For a moment let’s forget about the winners and concentrate in the other topics while dissecting (a little) the show. Since the opening montage I got the feeling that I was not going to enjoy much the show but gave the benefit of the doubt, so stayed watching but not for long as started to tweet to stay awake as show was putting me to sleep and of course wanted to learn live the winners.

For me the montage was like the movie, Inception; great special effects but no substance. So Anne and James open the show and was nothing special. Next academy insists in bringing back very-old movie stars, didn’t enjoyed when Mickey Rooney, Elizabeth Taylor, etc were shown as what I saw doesn’t help at all the image I want to keep in my mind. Ditto with Kirk Douglas. I’m not offended by hearing on TV (or movies) the f-word or more specific hearing a blip in the show and immediately, thanks to twitter, learning that Melissa Leo became the first person in 83 years to say that word in an Academy Awards show. The rest of the show is not worth commenting, period.

But there are some things I enjoyed in the show like Anne Hathaway with her 7 changes of wardrobe and some dresses that looked spectacular, she trying alone to save the show (as Franco became insufferable, annoying, unbearable, etc exactly like the face he showed on the screen), Anne singing (come on we all know by now that she can really sing), Bob Hope remembering us how an Academy Awards show can be entertaining, some of my favorites winning (even when I predicted another winner) and my predictions for the top awards winning! I should have stayed predicting only the top awards, LOL!

Taking almost a couple of days to write this post allows me to be nicer when writing, but still have something else to say that I’m ‘stealing’ from an article called “An open letter to James Franco” that closes with the following:

"Disrespecting the Academy is one thing; we do it all the time. Disrespecting your audience is quite another — and even as a viewer very nearly as inebriated as you by the night’s end, I’m afraid that didn’t go unnoticed."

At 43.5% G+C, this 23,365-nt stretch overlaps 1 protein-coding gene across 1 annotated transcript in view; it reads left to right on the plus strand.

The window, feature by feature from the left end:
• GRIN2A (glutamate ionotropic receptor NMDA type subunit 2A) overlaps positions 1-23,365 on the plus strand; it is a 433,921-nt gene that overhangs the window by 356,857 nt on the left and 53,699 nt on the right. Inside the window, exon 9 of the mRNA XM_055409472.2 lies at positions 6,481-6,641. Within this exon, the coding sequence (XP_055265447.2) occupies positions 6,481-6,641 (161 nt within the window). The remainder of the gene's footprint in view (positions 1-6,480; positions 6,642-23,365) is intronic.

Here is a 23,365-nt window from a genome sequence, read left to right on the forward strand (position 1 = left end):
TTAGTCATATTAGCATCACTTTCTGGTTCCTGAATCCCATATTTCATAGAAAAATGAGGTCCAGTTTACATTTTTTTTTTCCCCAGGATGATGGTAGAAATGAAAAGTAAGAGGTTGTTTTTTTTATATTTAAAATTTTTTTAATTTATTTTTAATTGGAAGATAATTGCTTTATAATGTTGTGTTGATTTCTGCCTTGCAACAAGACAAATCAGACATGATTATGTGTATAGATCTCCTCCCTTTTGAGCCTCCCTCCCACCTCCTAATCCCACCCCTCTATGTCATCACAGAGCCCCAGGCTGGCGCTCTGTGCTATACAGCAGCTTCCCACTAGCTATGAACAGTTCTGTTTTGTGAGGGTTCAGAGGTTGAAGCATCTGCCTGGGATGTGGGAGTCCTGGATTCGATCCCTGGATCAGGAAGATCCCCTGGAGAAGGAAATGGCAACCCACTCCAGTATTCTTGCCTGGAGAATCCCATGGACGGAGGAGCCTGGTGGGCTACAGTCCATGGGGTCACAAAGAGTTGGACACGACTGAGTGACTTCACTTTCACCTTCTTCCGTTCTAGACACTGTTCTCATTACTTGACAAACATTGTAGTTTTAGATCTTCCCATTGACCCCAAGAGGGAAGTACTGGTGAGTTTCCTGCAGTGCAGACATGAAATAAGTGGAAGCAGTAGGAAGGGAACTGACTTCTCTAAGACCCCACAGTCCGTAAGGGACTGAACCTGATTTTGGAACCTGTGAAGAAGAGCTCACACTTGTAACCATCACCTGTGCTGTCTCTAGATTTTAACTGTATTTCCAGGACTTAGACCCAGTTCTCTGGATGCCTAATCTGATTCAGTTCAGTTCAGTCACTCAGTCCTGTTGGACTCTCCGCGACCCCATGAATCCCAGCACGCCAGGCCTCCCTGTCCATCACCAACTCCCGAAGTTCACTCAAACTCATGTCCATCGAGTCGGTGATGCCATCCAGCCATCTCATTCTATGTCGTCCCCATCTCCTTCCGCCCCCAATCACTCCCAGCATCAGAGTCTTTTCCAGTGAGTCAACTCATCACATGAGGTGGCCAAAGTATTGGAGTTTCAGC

This Academy Awards ceremony will go into my cinema history as THE one that MOST disrespected audiences and most disrespected me as a show viewer and movie lover. Loved Ricky Gervais that probably was not much respectful to people in the ballroom, but HE absolutely respected and entertained the show broadcast audience.

Not only show ratings are down from last year but, as far as I read, the main objective organizers had to change the show format to attract younger viewers was not accomplished at all (as one example check MTV site for some viewers opinions; or more specifically search for ratings fall in the 18-34 demo). In their ratings quest organizers took out even more the show’s glamour to convert it into a hybrid that alienated many viewers, especially me. Still the big winner is without doubt ABC that weeks before the show announced it had sold all available spots (thanks to the promise of younger viewers) and with each 30-second spot fetching roughly $1.7 million, was able to collect more than $80 million in revenue. See, is all about business.

I close this post writing the words: BLACK SCREEN  which summarizes my perception about this year show, which is also the way I started this post. Closure.

Sigh.